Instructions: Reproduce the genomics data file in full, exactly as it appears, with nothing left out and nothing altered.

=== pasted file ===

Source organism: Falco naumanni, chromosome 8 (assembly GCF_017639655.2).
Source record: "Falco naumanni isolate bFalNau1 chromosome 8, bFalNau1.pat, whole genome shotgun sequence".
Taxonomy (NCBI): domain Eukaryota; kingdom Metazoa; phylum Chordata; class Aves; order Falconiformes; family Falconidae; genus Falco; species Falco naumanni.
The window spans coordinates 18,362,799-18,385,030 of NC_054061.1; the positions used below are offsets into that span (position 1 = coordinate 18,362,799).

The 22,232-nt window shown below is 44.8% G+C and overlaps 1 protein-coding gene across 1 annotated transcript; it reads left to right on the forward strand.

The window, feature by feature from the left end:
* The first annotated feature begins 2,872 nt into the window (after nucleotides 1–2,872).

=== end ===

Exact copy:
Source organism: Falco naumanni, chromosome 8 (assembly GCF_017639655.2).
Source record: "Falco naumanni isolate bFalNau1 chromosome 8, bFalNau1.pat, whole genome shotgun sequence".
Taxonomy (NCBI): domain Eukaryota; kingdom Metazoa; phylum Chordata; class Aves; order Falconiformes; family Falconidae; genus Falco; species Falco naumanni.
The window spans coordinates 18,362,799-18,385,030 of NC_054061.1; the positions used below are offsets into that span (position 1 = coordinate 18,362,799).

The 22,232-nt window shown below is 44.8% G+C and overlaps 1 protein-coding gene across 1 annotated transcript; it reads left to right on the forward strand.

The window, feature by feature from the left end:
* The first annotated feature begins 2,872 nt into the window (after nucleotides 1–2,872).